The magnitude of the palace, however, is difficult to impart via museum pieces and photos, she said.
“You don’t get a sense for the context or the space” with traditional teaching methods, like viewing slides, visiting reliefs, or exploring the collection of artifacts at the Babylonian Collection, said Lassen. “Virtual reality can give you this understanding of space, of architectural setting … that was a new way for students to interact with these ancient objects.”
Initial skepticism about using VR
Lassen met with Sanjana Singh, Brian Pauze, and John Harford, members of the CTL team, at the center’s opening last fall. She tried the virtual reality capability there, and when she learned that Learning Sites had already modeled the Northwest Palace, Lassen immediately contacted Slanski.
Slanski was initially skeptical. “I don’t do games. I have a flip phone. I think overall it’s bad for the species to fall in love with technology rather than experiencing as much as possible in person,” she said, laughing.
But then she actually experienced the VR, she said, “It was really cool. It was overwhelming. It was a lot more effective as a teaching tool than I had expected.”
This skepticism of VR in the classroom is warranted, said Harford, because Oculus Rift is, primarily, an entertainment video game system. The CTL, however, focuses on using it to enhance educational experiences.
“We’re doing this in a highly limited and directed fashion so that we can understand what the benefits are before we really start to engage the wider community and say, ‘Hey, VR is great; it’ll solve all your needs,” Harford said. “There is a lot of excitement around VR, so we want to go into this as level-headed as we can … to make sure we’re impartial in terms of assessing and measuring those goals.”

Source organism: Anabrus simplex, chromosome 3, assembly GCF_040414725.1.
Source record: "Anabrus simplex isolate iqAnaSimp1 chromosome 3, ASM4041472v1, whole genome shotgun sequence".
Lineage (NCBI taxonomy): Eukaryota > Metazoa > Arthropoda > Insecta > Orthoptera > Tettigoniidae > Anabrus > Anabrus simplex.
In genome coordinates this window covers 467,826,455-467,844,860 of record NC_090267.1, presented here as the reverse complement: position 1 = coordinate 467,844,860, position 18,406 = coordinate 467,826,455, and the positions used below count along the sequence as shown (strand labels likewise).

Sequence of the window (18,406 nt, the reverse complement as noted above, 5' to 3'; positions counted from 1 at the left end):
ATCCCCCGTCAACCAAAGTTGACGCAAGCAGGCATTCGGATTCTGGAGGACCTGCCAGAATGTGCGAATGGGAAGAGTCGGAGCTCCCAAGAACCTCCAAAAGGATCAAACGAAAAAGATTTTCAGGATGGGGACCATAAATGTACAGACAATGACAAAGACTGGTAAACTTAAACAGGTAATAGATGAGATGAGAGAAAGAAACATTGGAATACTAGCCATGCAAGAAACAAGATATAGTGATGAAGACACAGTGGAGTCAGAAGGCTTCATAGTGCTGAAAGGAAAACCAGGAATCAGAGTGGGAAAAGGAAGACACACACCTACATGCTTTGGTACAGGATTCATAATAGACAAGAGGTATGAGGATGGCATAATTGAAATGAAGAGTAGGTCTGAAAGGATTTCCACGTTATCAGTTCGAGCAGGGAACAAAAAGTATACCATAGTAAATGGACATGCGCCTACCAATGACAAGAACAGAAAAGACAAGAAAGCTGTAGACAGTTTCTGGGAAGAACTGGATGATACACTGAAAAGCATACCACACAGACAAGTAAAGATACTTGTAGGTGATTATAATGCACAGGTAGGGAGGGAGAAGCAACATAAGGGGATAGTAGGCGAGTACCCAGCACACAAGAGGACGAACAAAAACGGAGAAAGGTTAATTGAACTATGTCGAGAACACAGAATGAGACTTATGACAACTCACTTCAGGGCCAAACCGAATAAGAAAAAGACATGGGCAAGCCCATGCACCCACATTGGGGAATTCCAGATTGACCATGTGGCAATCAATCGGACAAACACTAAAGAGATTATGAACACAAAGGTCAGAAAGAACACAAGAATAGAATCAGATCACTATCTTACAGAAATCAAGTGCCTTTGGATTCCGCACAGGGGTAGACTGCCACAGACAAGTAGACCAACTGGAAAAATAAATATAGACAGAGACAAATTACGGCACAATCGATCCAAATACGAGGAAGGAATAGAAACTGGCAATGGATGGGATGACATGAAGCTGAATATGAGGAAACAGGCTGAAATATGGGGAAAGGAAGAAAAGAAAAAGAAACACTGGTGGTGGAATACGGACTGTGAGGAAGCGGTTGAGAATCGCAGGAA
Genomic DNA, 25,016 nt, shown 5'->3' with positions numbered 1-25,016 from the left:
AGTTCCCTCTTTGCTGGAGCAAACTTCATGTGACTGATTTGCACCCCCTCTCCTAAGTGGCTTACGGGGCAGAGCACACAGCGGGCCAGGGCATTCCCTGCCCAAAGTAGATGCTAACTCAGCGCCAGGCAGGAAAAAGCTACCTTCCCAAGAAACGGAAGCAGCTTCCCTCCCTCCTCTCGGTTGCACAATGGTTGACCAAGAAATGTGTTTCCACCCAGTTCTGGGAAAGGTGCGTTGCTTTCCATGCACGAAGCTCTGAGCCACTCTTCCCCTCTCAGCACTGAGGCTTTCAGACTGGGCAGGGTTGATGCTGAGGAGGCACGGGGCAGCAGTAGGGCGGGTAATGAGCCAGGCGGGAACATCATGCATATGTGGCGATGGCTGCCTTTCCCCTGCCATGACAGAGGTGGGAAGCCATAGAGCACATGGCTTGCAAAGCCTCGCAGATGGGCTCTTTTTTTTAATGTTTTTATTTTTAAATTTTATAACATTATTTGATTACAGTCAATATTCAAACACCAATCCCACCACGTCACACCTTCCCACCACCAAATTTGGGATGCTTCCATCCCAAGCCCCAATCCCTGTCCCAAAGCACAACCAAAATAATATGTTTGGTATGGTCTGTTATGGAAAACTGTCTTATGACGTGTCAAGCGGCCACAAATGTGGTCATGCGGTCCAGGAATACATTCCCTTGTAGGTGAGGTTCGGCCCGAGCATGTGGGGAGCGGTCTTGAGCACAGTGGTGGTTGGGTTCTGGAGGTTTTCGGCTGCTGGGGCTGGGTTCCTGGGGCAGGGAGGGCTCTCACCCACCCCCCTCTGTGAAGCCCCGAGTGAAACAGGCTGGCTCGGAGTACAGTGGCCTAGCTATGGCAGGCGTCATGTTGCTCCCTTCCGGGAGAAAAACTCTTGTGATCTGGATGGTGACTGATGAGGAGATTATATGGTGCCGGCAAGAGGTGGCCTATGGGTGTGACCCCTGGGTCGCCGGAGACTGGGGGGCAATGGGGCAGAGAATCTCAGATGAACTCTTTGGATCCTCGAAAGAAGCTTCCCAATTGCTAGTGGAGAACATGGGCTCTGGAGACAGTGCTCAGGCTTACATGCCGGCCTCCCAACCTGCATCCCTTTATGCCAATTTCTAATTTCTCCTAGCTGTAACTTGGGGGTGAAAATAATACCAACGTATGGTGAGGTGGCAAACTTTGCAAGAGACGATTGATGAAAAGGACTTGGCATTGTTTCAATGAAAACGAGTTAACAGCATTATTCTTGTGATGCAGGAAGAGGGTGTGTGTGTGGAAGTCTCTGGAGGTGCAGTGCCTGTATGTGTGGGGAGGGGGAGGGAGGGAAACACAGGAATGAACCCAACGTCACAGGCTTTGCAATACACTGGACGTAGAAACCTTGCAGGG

“The aim is to have a better teaching and learning experience at Yale,” Singh said. “It is not about the technology. It is all about how we use that technology to impact education.”
Freeing students' imaginations
The students in Slanski’s class explored the 3D throne room of the Northwest Palace at Nimrud in April of 2017 after spending the semester learning via traditional methods. Slanski said she noticed a marked difference in the letters from this class versus those from previous classes.
“I think the fact that they were literally stepping into, or virtually stepping into, a different space let them be a little freer with their imaginations,” Slanski said. “Students wrote that they could practically smell the smoke from the fire and the incense from the braziers, and one wrote that looking at the ceiling was like looking at the sky.”
Both Slanski and Lassen emphasized that VR in no way replaces the real sites and artifacts. “When you work with little objects, like a note written 4000 years ago, you get that sense of deep connection. You do not get that sense with the VR,” Lassen cautioned.
“But what the VR does in combination with the real art is set it into its architectural context,” Slanski explained. “To complement the close encounter with the works of art, I think, was really effective for the students and really powerful.”